In a recent Instagram post, fitness blogger Kelsey Wells highlighted how your body can transform beautifully on a cosmetic level yet not as stark on a floor numbers level. This post is an awesome example of when your mindset around movement and exercise changes, it can have a profound impact on your progress both mentally and physically. Kelsey started the program eight weeks after giving birth and weighed 65.7kg. She admits that before starting out she had this “warped goal” of getting down to 55kg and fitting into her skinniest pair of jeans. After a few months of her exercise program she could fit into those jeans and now weighs 63.5kg! Funnily, she has since ripped those jeans up trying to fit into them as a result of her new shape. Granted she was a stunner prior to starting the program but I don’t think anyone would disagree that this new shape is freakin awesome. What did Kelsey measure? Strength, ability, endurance, health, and happiness. Pretty good outcome measures.
I generally give these tips to people to help them determine whether they are making progress from their efforts
1: How are your clothes fitting? Simple measure. Count the notches on your belt and see how many you can reduce. What dress size can you now fit into?
2: How well do your actions align with your goals? If your goal is to go to the gym twice a week, are you achieving this, if so then great, if not then focus on making that habitual.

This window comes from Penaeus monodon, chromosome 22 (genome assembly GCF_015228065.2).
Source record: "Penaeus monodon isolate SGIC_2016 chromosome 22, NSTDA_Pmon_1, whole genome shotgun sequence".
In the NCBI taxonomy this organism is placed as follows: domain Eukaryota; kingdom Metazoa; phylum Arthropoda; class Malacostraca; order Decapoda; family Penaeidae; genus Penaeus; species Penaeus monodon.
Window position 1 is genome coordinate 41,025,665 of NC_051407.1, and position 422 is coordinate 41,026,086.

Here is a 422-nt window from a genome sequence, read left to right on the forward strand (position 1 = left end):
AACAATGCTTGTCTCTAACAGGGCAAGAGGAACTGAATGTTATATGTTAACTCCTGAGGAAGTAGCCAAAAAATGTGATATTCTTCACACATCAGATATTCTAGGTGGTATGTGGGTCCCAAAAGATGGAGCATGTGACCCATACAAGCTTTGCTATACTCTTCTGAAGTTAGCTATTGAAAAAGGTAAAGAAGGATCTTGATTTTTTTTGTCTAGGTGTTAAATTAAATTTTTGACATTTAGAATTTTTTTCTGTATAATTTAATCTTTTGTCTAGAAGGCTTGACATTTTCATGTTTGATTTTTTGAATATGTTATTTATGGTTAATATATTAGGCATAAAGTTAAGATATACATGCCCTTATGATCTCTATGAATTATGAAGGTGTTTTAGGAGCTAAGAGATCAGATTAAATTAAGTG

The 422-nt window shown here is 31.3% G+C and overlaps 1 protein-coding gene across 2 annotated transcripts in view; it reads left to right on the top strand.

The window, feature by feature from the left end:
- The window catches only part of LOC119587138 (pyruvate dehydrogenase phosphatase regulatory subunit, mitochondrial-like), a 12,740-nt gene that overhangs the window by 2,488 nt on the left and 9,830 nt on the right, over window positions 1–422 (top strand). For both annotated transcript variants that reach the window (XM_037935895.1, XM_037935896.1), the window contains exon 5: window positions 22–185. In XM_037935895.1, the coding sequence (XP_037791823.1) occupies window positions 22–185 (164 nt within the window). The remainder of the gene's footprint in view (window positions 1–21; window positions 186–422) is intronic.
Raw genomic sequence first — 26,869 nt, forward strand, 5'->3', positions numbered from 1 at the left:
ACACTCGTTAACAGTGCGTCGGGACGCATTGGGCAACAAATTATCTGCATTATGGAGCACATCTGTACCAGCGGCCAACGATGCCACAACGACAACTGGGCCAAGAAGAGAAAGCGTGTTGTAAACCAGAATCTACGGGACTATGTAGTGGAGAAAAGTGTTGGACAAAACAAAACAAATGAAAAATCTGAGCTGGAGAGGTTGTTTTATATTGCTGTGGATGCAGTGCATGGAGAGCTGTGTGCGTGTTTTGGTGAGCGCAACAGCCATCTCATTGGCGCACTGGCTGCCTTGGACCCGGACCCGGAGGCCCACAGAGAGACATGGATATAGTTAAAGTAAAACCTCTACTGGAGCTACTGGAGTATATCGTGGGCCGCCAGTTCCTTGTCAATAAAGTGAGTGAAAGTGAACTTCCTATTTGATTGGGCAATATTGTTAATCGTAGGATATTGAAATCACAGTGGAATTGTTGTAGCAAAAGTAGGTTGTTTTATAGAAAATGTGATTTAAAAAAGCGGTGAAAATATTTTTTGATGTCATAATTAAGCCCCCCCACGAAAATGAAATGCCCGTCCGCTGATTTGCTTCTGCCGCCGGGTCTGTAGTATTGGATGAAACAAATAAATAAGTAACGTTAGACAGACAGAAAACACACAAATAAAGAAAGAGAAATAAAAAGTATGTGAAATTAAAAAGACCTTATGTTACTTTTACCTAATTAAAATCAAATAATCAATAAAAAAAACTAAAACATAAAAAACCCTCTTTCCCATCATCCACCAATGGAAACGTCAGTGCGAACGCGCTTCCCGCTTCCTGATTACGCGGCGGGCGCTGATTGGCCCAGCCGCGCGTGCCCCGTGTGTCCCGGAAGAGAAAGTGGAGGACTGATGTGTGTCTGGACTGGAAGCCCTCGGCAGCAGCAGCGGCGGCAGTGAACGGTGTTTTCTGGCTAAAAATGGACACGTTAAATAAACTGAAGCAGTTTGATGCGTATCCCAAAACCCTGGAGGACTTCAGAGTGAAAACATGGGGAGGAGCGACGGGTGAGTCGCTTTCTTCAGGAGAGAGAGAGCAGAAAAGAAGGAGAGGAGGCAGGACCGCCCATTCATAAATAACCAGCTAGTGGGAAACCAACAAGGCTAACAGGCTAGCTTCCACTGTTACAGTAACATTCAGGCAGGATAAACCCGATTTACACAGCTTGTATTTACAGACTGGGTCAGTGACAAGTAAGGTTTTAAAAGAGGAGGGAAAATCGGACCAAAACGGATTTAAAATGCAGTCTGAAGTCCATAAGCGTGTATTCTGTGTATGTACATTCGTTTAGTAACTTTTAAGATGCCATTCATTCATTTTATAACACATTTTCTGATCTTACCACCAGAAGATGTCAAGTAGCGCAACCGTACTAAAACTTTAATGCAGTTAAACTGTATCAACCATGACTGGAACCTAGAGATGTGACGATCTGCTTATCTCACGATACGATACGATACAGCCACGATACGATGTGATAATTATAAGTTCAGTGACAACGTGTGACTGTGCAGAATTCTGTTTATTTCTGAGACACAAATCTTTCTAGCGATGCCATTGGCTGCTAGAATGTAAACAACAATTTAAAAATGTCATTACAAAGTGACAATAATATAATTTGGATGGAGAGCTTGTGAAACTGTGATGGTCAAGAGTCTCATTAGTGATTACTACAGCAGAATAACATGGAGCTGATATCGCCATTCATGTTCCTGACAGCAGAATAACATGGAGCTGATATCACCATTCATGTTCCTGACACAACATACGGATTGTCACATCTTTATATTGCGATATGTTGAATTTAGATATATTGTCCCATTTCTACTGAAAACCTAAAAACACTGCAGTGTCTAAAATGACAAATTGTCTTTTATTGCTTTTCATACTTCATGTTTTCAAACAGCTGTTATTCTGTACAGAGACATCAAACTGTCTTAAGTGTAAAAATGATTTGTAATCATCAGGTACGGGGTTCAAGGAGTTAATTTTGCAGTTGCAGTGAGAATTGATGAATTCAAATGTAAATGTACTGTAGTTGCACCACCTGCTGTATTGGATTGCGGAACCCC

3: Are your numbers in the gym going up? Can you do bodyweight push-ups/pullups? If so, how many? How confident are you going to the gym?
4: What’s your self-confidence like? Do you look in the mirror and see a happy, confident, proud man/woman?
5: How are you coping with day to day tasks? If there are stairs up to work or your house, is this still a challenge? Can you now run to work instead of getting the bus? What is your capacity to move now as compared to before you started along this journey? Can you now throw your kids into and out of the car that bit easier 😉
These are all much better aspirations than looking at an unpredictable number on the floor.
Finally, it is important to also realise that when we are motivated by feelings to improve our quality of life, we embark on a lifetime journey rather than an 8-week program. Whatever you decide to use as a driver or motivator ensure that the reason is strong enough to sustain you for life. Regularly remind yourself how important it is to you and those close to you that you carry it on regardless of the inevitable challenges that arise.